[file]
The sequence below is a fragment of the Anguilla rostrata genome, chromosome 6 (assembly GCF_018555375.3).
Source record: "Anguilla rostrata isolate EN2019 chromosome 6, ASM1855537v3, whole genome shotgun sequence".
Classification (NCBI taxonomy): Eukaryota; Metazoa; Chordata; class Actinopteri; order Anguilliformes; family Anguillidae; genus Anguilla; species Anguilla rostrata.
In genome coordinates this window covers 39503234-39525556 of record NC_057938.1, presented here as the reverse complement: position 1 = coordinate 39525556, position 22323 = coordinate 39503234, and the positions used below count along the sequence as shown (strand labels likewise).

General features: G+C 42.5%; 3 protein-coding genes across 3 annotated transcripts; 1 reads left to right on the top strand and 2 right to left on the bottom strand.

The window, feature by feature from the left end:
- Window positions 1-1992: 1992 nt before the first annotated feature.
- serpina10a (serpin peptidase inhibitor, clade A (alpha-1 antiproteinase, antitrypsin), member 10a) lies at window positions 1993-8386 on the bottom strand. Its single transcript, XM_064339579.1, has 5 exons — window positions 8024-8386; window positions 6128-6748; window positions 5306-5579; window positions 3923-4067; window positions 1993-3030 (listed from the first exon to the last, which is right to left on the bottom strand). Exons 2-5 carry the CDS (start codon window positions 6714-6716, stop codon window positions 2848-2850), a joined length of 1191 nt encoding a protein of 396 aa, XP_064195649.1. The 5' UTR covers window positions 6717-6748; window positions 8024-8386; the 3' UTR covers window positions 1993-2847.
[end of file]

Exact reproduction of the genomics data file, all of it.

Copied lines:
The sequence below is a fragment of the Anguilla rostrata genome, chromosome 6 (assembly GCF_018555375.3).
Source record: "Anguilla rostrata isolate EN2019 chromosome 6, ASM1855537v3, whole genome shotgun sequence".
Classification (NCBI taxonomy): Eukaryota; Metazoa; Chordata; class Actinopteri; order Anguilliformes; family Anguillidae; genus Anguilla; species Anguilla rostrata.
In genome coordinates this window covers 39503234-39525556 of record NC_057938.1, presented here as the reverse complement: position 1 = coordinate 39525556, position 22323 = coordinate 39503234, and the positions used below count along the sequence as shown (strand labels likewise).

General features: G+C 42.5%; 3 protein-coding genes across 3 annotated transcripts; 1 reads left to right on the top strand and 2 right to left on the bottom strand.

The window, feature by feature from the left end:
- Window positions 1-1992: 1992 nt before the first annotated feature.
- serpina10a (serpin peptidase inhibitor, clade A (alpha-1 antiproteinase, antitrypsin), member 10a) lies at window positions 1993-8386 on the bottom strand. Its single transcript, XM_064339579.1, has 5 exons — window positions 8024-8386; window positions 6128-6748; window positions 5306-5579; window positions 3923-4067; window positions 1993-3030 (listed from the first exon to the last, which is right to left on the bottom strand). Exons 2-5 carry the CDS (start codon window positions 6714-6716, stop codon window positions 2848-2850), a joined length of 1191 nt encoding a protein of 396 aa, XP_064195649.1. The 5' UTR covers window positions 6717-6748; window positions 8024-8386; the 3' UTR covers window positions 1993-2847.